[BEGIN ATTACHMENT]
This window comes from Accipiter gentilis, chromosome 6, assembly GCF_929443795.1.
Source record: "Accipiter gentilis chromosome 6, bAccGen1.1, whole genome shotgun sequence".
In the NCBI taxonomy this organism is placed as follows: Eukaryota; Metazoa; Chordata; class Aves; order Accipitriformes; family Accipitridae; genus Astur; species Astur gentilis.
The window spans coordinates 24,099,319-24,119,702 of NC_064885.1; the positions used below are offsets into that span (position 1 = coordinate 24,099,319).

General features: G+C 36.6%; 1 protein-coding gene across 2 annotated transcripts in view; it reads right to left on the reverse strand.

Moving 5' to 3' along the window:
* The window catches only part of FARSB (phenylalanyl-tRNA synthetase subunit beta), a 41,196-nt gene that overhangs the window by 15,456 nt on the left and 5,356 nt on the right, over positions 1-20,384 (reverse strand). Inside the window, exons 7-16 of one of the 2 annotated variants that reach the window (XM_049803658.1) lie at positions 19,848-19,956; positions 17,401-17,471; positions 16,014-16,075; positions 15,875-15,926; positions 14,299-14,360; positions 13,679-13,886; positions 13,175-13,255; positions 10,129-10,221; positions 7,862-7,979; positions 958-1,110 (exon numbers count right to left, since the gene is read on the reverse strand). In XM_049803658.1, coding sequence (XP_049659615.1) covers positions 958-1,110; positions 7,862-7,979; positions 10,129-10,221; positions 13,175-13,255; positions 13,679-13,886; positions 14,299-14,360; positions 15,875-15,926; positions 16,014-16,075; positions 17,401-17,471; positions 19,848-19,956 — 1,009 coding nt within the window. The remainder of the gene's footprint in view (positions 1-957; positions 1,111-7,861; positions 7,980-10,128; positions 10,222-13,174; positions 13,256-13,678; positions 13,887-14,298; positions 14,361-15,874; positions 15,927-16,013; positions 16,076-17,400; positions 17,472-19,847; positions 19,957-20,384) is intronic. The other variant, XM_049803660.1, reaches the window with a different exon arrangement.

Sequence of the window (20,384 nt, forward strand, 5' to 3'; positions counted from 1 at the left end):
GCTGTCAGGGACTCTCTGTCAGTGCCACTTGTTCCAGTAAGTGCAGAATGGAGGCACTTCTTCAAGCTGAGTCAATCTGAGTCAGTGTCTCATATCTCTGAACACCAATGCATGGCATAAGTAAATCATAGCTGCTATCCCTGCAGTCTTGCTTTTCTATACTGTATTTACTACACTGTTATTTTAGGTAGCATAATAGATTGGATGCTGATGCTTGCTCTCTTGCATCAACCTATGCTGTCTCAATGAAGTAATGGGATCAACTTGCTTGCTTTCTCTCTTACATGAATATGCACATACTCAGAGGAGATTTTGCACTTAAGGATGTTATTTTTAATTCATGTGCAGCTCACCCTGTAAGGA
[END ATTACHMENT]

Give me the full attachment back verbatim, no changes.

This window comes from Accipiter gentilis, chromosome 6, assembly GCF_929443795.1.
Source record: "Accipiter gentilis chromosome 6, bAccGen1.1, whole genome shotgun sequence".
In the NCBI taxonomy this organism is placed as follows: Eukaryota; Metazoa; Chordata; class Aves; order Accipitriformes; family Accipitridae; genus Astur; species Astur gentilis.
The window spans coordinates 24,099,319-24,119,702 of NC_064885.1; the positions used below are offsets into that span (position 1 = coordinate 24,099,319).

General features: G+C 36.6%; 1 protein-coding gene across 2 annotated transcripts in view; it reads right to left on the reverse strand.

Moving 5' to 3' along the window:
* The window catches only part of FARSB (phenylalanyl-tRNA synthetase subunit beta), a 41,196-nt gene that overhangs the window by 15,456 nt on the left and 5,356 nt on the right, over positions 1-20,384 (reverse strand). Inside the window, exons 7-16 of one of the 2 annotated variants that reach the window (XM_049803658.1) lie at positions 19,848-19,956; positions 17,401-17,471; positions 16,014-16,075; positions 15,875-15,926; positions 14,299-14,360; positions 13,679-13,886; positions 13,175-13,255; positions 10,129-10,221; positions 7,862-7,979; positions 958-1,110 (exon numbers count right to left, since the gene is read on the reverse strand). In XM_049803658.1, coding sequence (XP_049659615.1) covers positions 958-1,110; positions 7,862-7,979; positions 10,129-10,221; positions 13,175-13,255; positions 13,679-13,886; positions 14,299-14,360; positions 15,875-15,926; positions 16,014-16,075; positions 17,401-17,471; positions 19,848-19,956 — 1,009 coding nt within the window. The remainder of the gene's footprint in view (positions 1-957; positions 1,111-7,861; positions 7,980-10,128; positions 10,222-13,174; positions 13,256-13,678; positions 13,887-14,298; positions 14,361-15,874; positions 15,927-16,013; positions 16,076-17,400; positions 17,472-19,847; positions 19,957-20,384) is intronic. The other variant, XM_049803660.1, reaches the window with a different exon arrangement.

Sequence of the window (20,384 nt, forward strand, 5' to 3'; positions counted from 1 at the left end):
GCTGTCAGGGACTCTCTGTCAGTGCCACTTGTTCCAGTAAGTGCAGAATGGAGGCACTTCTTCAAGCTGAGTCAATCTGAGTCAGTGTCTCATATCTCTGAACACCAATGCATGGCATAAGTAAATCATAGCTGCTATCCCTGCAGTCTTGCTTTTCTATACTGTATTTACTACACTGTTATTTTAGGTAGCATAATAGATTGGATGCTGATGCTTGCTCTCTTGCATCAACCTATGCTGTCTCAATGAAGTAATGGGATCAACTTGCTTGCTTTCTCTCTTACATGAATATGCACATACTCAGAGGAGATTTTGCACTTAAGGATGTTATTTTTAATTCATGTGCAGCTCACCCTGTAAGGA